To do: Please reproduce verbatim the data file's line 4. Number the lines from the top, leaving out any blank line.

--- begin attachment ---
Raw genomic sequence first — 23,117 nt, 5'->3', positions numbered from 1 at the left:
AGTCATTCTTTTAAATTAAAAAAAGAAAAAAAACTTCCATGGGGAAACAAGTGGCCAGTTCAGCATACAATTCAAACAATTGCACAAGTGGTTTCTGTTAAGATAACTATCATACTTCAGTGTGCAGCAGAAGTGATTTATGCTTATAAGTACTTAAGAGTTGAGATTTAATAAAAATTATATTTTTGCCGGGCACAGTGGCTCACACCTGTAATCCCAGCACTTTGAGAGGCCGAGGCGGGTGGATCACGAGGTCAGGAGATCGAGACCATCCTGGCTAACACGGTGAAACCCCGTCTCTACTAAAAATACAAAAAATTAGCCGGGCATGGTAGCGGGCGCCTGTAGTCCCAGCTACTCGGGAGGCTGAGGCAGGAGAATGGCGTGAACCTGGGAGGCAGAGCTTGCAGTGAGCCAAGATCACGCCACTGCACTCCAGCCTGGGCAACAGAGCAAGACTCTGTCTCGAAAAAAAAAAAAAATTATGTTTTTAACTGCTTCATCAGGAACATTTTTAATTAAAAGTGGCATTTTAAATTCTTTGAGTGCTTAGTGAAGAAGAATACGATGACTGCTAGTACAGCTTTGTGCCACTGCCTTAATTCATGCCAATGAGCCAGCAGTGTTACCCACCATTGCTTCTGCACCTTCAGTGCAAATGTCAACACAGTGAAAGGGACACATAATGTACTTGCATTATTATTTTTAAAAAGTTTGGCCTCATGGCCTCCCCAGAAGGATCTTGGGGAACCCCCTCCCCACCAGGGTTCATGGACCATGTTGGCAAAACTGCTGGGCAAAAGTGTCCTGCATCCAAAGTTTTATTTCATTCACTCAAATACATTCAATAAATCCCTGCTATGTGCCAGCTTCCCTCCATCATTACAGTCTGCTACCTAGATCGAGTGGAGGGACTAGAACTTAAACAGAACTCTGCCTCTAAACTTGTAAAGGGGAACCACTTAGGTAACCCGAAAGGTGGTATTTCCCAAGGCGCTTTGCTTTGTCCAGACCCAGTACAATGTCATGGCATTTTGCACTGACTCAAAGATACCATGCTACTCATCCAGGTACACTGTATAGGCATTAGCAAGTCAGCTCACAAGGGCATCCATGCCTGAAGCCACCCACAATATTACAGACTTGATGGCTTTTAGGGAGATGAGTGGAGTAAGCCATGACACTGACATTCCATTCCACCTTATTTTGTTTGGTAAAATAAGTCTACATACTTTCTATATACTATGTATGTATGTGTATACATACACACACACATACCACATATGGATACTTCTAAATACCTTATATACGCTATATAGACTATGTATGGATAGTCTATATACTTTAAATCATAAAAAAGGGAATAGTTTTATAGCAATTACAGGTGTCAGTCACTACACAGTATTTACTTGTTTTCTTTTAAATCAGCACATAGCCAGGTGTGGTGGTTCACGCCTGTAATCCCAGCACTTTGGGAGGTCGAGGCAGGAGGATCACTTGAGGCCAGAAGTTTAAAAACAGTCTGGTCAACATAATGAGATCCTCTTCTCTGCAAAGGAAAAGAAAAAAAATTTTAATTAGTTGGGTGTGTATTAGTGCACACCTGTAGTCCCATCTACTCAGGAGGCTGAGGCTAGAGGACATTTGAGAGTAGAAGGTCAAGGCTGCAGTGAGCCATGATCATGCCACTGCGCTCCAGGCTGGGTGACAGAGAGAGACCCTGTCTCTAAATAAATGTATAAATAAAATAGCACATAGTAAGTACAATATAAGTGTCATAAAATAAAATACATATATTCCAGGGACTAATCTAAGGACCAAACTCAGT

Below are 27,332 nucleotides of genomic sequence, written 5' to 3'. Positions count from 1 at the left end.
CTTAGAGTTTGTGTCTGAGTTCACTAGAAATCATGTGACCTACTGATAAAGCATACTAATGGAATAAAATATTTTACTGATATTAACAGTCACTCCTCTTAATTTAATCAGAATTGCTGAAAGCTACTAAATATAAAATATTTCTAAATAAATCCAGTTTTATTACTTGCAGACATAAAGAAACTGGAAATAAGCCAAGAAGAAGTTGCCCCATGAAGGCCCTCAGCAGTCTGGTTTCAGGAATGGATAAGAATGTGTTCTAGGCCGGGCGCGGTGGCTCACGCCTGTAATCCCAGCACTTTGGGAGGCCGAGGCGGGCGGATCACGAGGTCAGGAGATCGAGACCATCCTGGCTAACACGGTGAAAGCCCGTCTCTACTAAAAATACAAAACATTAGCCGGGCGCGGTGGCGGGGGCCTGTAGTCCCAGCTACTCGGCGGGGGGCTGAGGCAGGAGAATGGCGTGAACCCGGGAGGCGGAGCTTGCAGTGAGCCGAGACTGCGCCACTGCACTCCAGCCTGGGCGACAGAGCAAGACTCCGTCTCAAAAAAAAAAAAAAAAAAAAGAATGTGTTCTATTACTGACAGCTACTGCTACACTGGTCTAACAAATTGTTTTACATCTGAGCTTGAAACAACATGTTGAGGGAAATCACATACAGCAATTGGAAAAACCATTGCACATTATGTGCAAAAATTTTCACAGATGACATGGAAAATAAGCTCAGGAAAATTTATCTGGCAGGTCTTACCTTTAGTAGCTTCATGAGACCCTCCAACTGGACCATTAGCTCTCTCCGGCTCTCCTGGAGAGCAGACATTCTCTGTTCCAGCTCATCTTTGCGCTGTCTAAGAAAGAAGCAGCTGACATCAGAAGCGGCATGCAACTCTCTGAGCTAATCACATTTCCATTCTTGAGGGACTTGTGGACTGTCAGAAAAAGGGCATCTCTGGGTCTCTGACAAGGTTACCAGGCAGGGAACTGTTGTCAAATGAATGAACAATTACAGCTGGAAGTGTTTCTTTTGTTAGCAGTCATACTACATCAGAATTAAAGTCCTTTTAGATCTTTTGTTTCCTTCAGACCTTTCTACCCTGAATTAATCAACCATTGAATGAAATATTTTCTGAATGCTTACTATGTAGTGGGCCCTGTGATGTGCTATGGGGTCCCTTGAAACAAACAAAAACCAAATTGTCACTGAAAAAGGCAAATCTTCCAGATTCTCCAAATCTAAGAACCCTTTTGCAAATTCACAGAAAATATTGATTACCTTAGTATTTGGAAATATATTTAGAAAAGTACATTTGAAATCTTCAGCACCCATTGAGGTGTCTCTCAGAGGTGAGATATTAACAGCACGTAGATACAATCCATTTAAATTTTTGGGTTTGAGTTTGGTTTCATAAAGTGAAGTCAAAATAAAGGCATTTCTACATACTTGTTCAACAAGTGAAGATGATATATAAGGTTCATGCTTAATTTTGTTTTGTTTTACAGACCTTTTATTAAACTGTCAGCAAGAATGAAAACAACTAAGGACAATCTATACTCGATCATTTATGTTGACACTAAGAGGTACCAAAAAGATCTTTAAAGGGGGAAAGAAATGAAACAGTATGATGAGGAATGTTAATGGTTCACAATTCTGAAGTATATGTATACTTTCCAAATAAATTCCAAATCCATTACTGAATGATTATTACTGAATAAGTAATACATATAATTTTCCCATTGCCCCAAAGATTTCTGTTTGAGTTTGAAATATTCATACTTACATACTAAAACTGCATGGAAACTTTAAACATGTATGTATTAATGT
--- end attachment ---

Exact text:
CTTAGAGTTTGTGTCTGAGTTCACTAGAAATCATGTGACCTACTGATAAAGCATACTAATGGAATAAAATATTTTACTGATATTAACAGTCACTCCTCTTAATTTAATCAGAATTGCTGAAAGCTACTAAATATAAAATATTTCTAAATAAATCCAGTTTTATTACTTGCAGACATAAAGAAACTGGAAATAAGCCAAGAAGAAGTTGCCCCATGAAGGCCCTCAGCAGTCTGGTTTCAGGAATGGATAAGAATGTGTTCTAGGCCGGGCGCGGTGGCTCACGCCTGTAATCCCAGCACTTTGGGAGGCCGAGGCGGGCGGATCACGAGGTCAGGAGATCGAGACCATCCTGGCTAACACGGTGAAAGCCCGTCTCTACTAAAAATACAAAACATTAGCCGGGCGCGGTGGCGGGGGCCTGTAGTCCCAGCTACTCGGCGGGGGGCTGAGGCAGGAGAATGGCGTGAACCCGGGAGGCGGAGCTTGCAGTGAGCCGAGACTGCGCCACTGCACTCCAGCCTGGGCGACAGAGCAAGACTCCGTCTCAAAAAAAAAAAAAAAAAAAAGAATGTGTTCTATTACTGACAGCTACTGCTACACTGGTCTAACAAATTGTTTTACATCTGAGCTTGAAACAACATGTTGAGGGAAATCACATACAGCAATTGGAAAAACCATTGCACATTATGTGCAAAAATTTTCACAGATGACATGGAAAATAAGCTCAGGAAAATTTATCTGGCAGGTCTTACCTTTAGTAGCTTCATGAGACCCTCCAACTGGACCATTAGCTCTCTCCGGCTCTCCTGGAGAGCAGACATTCTCTGTTCCAGCTCATCTTTGCGCTGTCTAAGAAAGAAGCAGCTGACATCAGAAGCGGCATGCAACTCTCTGAGCTAATCACATTTCCATTCTTGAGGGACTTGTGGACTGTCAGAAAAAGGGCATCTCTGGGTCTCTGACAAGGTTACCAGGCAGGGAACTGTTGTCAAATGAATGAACAATTACAGCTGGAAGTGTTTCTTTTGTTAGCAGTCATACTACATCAGAATTAAAGTCCTTTTAGATCTTTTGTTTCCTTCAGACCTTTCTACCCTGAATTAATCAACCATTGAATGAAATATTTTCTGAATGCTTACTATGTAGTGGGCCCTGTGATGTGCTATGGGGTCCCTTGAAACAAACAAAAACCAAATTGTCACTGAAAAAGGCAAATCTTCCAGATTCTCCAAATCTAAGAACCCTTTTGCAAATTCACAGAAAATATTGATTACCTTAGTATTTGGAAATATATTTAGAAAAGTACATTTGAAATCTTCAGCACCCATTGAGGTGTCTCTCAGAGGTGAGATATTAACAGCACGTAGATACAATCCATTTAAATTTTTGGGTTTGAGTTTGGTTTCATAAAGTGAAGTCAAAATAAAGGCATTTCTACATACTTGTTCAACAAGTGAAGATGATATATAAGGTTCATGCTTAATTTTGTTTTGTTTTACAGACCTTTTATTAAACTGTCAGCAAGAATGAAAACAACTAAGGACAATCTATACTCGATCATTTATGTTGACACTAAGAGGTACCAAAAAGATCTTTAAAGGGGGAAAGAAATGAAACAGTATGATGAGGAATGTTAATGGTTCACAATTCTGAAGTATATGTATACTTTCCAAATAAATTCCAAATCCATTACTGAATGATTATTACTGAATAAGTAATACATATAATTTTCCCATTGCCCCAAAGATTTCTGTTTGAGTTTGAAATATTCATACTTACATACTAAAACTGCATGGAAACTTTAAACATGTATGTATTAATGT